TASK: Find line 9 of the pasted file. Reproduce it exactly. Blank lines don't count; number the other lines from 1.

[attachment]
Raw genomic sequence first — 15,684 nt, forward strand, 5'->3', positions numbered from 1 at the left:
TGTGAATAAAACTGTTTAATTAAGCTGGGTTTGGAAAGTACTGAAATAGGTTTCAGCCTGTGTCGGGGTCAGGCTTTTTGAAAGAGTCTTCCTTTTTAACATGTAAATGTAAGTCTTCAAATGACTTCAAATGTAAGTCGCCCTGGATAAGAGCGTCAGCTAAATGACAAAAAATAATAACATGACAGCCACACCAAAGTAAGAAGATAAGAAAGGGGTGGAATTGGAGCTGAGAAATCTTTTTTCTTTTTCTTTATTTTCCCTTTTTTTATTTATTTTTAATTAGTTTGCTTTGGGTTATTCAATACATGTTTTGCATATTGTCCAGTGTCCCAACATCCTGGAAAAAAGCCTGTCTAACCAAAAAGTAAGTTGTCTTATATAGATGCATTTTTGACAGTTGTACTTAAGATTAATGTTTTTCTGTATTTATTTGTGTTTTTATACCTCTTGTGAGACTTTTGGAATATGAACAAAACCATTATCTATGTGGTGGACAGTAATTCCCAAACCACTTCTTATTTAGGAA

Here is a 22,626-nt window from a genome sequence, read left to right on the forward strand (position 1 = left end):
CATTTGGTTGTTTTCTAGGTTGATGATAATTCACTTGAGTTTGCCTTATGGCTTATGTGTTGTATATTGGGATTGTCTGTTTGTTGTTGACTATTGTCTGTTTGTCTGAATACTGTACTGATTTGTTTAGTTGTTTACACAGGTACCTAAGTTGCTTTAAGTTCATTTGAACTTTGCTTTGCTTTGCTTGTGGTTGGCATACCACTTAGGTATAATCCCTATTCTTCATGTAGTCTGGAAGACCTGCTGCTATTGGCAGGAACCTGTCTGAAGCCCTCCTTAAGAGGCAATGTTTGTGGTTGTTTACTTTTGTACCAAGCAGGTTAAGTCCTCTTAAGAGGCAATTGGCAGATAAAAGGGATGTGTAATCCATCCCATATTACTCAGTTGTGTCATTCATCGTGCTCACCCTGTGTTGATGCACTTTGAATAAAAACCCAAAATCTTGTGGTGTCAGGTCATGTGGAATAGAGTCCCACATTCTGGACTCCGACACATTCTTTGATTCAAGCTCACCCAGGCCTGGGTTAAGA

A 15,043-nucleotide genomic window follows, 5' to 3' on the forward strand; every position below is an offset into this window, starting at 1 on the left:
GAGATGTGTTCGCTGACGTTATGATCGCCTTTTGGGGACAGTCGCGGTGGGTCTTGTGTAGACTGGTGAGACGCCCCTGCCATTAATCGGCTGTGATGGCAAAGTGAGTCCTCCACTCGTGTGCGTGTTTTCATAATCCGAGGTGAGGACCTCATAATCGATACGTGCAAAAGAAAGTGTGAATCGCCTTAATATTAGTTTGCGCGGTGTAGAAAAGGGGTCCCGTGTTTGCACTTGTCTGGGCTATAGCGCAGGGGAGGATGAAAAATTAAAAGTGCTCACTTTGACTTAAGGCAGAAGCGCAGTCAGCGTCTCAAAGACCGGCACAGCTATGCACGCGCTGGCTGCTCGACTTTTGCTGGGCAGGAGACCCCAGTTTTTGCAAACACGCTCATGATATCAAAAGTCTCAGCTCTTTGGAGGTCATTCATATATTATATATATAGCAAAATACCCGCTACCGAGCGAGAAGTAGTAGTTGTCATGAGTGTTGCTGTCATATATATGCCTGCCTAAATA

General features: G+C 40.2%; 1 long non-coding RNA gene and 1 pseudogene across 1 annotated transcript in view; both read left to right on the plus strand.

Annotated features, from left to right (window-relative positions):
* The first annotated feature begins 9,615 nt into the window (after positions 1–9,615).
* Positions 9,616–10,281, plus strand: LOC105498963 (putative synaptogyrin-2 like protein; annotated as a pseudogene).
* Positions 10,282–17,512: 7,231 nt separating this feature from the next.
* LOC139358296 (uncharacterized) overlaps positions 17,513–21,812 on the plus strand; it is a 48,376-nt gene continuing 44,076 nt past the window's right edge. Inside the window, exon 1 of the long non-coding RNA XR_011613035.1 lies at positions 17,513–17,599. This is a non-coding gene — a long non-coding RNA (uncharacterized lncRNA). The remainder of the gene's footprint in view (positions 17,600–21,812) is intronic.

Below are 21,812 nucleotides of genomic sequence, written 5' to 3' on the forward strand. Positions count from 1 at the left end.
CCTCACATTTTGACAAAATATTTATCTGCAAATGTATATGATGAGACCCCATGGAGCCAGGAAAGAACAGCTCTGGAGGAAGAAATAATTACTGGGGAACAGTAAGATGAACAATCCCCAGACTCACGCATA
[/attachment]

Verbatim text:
* The first annotated feature begins 9,615 nt into the window (after positions 1–9,615).